Cricket on the EdgeMartin Chandler |
Author: Cawkwell, Tim
Publisher: Sforzinda Books
Rating: 4 stars
I remember 1975 very well. The first cricket world cup, The Prudential Trophy as it was known, was due to be played. England were bound to win, or so we all thought. In fact we didn’t win it, nor the next one, nor any of the following ten and we had long since given up expecting to. Until 2019 that is when, finally, in one of the most dramatic cricket matches ever seen, the cup came home to England at last.
To go with the World Cup we had an Ashes series. It was perhaps not of the quality of 1981 or 2005, but it was a fine contest nonetheless, and Ben Stokes’ heroics at Headingley will live as long in the memory as long as the deeds of Ian Botham and Bob Willis at the same ground in 1981, and of Andrew Flintoff and the rest of Michael Vaughan’s team in 2005.
Not that those were the only highlights of a glorious summer. Somerset won the last, for now, ‘proper’ fifty over final at Lord’s. Essex won the Blast, and Lancashire carried all before them in the Second Division of the County Championship. Sadly we could not have everything, as Marcus Trescothick did not score a century to enable Somerset to be crowned County Champions for the first time, but Essex were worthy winners nonetheless.
Last summer’s cricket was a welcome distraction from another issue that dominated our lives, that being the total Horlicks that both sides of the Brexit imbroglio made of it – surely politics has never been done quite so badly? I mention the issue because of the very clever analysis of the situation in the prelude to Tim Cawkwell’s splendid book. This year of course the situation is rather different. We have no Brexit, although even that would certainly have been better than the current ‘unpleasantness’ that sees the UK and much of the rest of the globe in lockdown, and the prospect of no cricket at all being played in these islands this summer, something that has not happened since the game was first played, back in Medieval times.
I have already relived the summer of 2019 once, through the eyes of Ben Stokes in this one. That view is one from a grandstand seat of course but, with plenty of time on my hands this summer that would otherwise have been watching live cricket I have enjoyed reading about the 2019 international summer again, this time from the perspective of the onlooker.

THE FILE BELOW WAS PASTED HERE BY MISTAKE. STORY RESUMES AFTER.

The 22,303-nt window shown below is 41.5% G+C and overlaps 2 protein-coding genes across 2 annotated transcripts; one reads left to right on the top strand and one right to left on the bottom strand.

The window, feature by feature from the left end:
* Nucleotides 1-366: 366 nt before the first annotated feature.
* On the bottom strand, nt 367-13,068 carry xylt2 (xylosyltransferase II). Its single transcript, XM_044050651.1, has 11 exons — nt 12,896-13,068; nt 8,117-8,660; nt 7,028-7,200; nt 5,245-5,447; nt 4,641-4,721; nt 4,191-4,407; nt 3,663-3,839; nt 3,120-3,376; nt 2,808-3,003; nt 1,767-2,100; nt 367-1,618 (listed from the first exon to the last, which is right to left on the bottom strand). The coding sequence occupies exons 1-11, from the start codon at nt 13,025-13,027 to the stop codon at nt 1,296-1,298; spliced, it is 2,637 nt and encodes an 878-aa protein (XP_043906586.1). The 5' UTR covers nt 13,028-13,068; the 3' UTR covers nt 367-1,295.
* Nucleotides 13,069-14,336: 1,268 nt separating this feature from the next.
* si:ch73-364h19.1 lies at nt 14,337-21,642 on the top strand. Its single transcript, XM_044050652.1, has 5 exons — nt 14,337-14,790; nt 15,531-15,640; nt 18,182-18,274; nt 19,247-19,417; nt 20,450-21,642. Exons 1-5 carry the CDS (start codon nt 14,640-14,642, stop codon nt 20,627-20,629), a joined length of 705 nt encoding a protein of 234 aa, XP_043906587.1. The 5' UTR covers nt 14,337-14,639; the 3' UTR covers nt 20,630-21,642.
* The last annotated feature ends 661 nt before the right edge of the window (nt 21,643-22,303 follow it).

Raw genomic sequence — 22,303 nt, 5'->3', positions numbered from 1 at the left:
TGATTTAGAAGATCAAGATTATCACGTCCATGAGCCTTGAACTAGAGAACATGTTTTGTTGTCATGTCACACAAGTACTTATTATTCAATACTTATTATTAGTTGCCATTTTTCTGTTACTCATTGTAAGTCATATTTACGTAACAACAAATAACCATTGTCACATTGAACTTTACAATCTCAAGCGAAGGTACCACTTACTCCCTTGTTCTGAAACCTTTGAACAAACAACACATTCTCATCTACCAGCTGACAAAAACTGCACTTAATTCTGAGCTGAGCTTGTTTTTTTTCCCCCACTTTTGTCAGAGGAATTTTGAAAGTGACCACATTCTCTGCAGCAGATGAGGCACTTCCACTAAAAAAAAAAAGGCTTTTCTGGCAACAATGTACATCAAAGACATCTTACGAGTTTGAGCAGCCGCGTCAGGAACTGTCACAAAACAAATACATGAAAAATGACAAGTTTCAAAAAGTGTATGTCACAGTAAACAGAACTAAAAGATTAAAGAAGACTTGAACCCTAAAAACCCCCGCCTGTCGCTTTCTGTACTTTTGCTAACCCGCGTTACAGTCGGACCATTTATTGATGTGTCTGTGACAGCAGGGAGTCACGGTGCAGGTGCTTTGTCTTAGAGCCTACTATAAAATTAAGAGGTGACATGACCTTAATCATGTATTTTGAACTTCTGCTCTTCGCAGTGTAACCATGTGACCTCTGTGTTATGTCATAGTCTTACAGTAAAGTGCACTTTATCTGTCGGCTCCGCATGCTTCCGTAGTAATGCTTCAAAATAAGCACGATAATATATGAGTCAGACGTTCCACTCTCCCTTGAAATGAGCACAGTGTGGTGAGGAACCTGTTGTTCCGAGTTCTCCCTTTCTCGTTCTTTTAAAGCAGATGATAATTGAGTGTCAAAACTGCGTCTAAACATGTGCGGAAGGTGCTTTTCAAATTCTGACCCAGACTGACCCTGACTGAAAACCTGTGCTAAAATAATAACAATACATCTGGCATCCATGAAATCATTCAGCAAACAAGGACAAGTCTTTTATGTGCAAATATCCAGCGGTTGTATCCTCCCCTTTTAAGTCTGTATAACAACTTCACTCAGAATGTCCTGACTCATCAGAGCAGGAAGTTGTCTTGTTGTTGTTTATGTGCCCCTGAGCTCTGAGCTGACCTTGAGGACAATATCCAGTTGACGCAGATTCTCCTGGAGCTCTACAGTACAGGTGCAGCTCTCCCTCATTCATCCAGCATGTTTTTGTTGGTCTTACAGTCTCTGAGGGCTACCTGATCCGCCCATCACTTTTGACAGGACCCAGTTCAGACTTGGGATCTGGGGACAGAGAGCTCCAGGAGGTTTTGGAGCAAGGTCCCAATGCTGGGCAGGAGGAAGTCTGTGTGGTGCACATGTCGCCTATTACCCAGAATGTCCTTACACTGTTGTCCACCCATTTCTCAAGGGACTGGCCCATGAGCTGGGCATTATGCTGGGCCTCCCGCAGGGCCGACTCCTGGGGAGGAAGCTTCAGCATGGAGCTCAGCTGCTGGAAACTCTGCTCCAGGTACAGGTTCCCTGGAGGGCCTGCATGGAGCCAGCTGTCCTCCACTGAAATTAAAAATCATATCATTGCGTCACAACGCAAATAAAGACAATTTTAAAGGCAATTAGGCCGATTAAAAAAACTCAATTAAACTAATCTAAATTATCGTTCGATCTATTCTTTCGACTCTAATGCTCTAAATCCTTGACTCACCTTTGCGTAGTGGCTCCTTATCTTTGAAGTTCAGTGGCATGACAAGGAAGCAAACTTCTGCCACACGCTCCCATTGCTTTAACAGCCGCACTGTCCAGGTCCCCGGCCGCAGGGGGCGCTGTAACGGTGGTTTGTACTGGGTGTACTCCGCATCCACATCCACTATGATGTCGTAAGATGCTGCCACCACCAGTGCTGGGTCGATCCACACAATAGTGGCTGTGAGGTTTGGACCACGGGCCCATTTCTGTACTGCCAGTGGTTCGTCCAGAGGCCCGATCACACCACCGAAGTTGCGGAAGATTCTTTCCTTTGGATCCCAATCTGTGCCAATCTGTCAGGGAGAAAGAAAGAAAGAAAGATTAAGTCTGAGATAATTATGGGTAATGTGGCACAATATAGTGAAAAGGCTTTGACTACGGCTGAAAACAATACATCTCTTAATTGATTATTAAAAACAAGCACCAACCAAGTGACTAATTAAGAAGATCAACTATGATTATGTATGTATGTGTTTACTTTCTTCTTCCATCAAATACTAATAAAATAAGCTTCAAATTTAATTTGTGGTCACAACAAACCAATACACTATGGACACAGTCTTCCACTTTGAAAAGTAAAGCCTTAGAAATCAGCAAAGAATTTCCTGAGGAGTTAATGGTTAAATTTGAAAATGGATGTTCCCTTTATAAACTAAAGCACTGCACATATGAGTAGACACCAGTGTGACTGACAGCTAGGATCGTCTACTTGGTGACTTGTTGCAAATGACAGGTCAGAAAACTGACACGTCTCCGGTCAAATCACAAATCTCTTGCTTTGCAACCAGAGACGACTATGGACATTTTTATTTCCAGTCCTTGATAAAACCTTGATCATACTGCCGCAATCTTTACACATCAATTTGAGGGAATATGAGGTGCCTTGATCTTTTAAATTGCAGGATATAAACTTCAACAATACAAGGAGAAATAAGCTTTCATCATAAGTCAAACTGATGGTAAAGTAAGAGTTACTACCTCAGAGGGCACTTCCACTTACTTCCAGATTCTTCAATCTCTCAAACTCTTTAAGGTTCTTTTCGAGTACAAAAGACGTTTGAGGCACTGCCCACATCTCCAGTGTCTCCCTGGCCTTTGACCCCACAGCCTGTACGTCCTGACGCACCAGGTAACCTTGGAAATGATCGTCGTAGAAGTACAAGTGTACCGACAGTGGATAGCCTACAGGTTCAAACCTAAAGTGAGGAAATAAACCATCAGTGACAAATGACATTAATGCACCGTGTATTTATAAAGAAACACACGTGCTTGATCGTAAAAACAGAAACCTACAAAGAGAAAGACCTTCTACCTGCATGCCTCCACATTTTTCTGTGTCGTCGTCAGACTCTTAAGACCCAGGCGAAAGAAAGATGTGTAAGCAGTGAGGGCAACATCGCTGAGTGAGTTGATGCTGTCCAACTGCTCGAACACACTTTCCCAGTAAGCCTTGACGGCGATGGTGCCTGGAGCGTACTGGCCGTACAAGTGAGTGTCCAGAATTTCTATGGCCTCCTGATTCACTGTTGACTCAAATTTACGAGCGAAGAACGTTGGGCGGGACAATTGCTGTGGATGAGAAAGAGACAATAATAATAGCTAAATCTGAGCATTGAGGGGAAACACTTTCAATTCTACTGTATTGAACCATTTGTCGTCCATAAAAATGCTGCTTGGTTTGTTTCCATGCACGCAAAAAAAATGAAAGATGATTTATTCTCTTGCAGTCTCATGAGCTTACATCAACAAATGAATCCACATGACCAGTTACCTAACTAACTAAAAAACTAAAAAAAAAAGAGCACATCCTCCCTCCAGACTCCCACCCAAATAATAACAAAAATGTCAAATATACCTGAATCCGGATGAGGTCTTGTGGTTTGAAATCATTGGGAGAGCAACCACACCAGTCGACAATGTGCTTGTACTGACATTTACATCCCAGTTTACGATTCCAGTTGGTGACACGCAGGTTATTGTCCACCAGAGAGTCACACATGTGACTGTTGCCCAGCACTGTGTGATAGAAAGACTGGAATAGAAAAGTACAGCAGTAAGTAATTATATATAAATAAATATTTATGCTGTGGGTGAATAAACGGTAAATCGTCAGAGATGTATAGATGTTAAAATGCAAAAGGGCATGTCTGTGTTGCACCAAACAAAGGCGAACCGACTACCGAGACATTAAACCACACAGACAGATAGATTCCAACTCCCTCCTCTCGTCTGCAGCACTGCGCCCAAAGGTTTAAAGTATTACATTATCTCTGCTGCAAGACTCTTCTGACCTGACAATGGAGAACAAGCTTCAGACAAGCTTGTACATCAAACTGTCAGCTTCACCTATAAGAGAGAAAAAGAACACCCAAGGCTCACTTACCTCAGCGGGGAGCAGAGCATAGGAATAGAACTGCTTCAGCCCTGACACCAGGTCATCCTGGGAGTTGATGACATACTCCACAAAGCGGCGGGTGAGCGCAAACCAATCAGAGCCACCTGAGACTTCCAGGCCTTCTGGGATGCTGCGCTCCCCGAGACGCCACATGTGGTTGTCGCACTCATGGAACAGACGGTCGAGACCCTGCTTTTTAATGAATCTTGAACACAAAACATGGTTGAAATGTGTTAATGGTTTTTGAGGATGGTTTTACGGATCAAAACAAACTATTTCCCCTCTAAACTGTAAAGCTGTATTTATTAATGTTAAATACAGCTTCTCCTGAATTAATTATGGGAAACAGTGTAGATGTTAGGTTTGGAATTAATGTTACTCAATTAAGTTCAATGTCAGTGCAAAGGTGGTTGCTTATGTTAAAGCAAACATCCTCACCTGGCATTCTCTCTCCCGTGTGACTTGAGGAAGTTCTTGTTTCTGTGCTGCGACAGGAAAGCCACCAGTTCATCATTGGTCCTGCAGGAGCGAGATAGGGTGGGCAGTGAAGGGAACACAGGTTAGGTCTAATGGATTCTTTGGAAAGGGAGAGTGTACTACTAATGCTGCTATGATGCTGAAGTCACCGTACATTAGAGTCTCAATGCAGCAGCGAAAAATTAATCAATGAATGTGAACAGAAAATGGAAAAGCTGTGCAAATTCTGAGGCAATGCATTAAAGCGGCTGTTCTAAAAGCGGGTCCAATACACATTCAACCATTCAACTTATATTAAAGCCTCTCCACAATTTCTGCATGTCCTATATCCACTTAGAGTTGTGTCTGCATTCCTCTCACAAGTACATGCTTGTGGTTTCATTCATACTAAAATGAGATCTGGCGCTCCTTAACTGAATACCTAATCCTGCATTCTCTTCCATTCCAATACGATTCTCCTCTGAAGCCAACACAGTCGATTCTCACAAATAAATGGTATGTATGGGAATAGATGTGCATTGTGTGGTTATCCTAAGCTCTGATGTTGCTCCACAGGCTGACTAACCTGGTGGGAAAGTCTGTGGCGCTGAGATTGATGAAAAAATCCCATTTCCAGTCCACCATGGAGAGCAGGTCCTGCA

I have reviewed each of Cawkwell’s three previous books, here, here and here. It is hardly surprising that his writing ambitions have broadened year on year. Nor, although he was not without writing experience when he set out on this journey, is it unexpected that the results of his labours have grown more satisfying to his reader with each succeeding year.
Hitherto Cawkwell’s books have dealt with the County Championship, and indeed that is a large part of their appeal. Thus whilst I enjoyed Cawkwell’s take on the World Cup and the Ashes the reminders of the domestic season, which crop up from time to time throughout the book, were my favourite passages. In fact Cawkwell seems to have cornered the market in that particular department and I would certainly put his name forward for a slot in a future edition of my favourite current cricketing periodical, County Cricket Matters.
There is something rather idiosyncratic about the way Tim Cawkwell writes about cricket, the more so as he justifiably gains in confidence with each new book. There is the odd glimpse towards his own life, and he is not frightened to, at times, look at his subject in a wider context, his thoughts on the Brexit issue being the most obvious manifestation of that, but not the only one.
What you don’t get from Cawkwell however is anything too opinionated. He is certainly a man who looks at things in the round and the views that he expresses in his concluding chapter are certainly food for thought. Like many of us Cawkwell is a great lover of county cricket and he may well have had his own knee jerk reaction the ‘The Hundred’ and the pushing out to the margins of the season of our beloved County Championship. If he did then, unlike some of us, he did stop and think that there must be another side to the argument and, having worked out what it is, he goes on to explain that even if he does not really like it.
Of course Cricket on the Edge was completed before life around the world changed so dramatically for all of us, but there is plenty here to demonstrate that Cawkwell is a true cricket lover albeit, importantly, not one who is unable to see the bigger picture. Whether we do see any cricket at the fag end of the 2020 season or not I would certainly like to read his thoughts again come September, and hope very much that the editor of the aforesaid County Cricket Matters is reading this review.
Like its three predecessors Cricket on the Edge is self-published although someone has certainly added a bit of polish to the finished product. Reading the acknowledgments I suspect that someone may be Mrs Cawkwell. Once more there are plenty of photographs, not always brilliantly reproduced, but interesting nonetheless. The book closes with the best of them, an full page shot showing three Essex slip fielders and three idle helmets. Not far behind however is a snap from the family album. In February of last year Cawkwell lost his father, who had reached the grand old age of 99. Alongside a classic George Beldam photograph of FS Jackson jumping out to drive we see the teenaged Cawkwell senior playing the same shot – a wonderful tribute.